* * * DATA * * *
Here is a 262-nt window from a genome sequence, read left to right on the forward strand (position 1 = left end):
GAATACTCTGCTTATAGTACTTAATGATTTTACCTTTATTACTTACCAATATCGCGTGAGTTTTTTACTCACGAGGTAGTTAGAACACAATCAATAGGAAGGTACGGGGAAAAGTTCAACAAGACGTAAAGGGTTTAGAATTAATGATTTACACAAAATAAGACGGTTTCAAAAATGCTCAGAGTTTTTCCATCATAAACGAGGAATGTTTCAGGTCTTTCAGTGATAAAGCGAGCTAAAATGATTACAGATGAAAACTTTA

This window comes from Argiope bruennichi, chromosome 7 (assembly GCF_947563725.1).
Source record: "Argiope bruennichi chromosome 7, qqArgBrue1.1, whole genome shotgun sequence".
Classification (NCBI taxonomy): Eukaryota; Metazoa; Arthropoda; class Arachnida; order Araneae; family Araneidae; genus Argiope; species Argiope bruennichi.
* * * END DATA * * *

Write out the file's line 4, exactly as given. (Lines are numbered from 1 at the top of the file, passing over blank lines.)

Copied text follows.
Source record: "Argiope bruennichi chromosome 7, qqArgBrue1.1, whole genome shotgun sequence".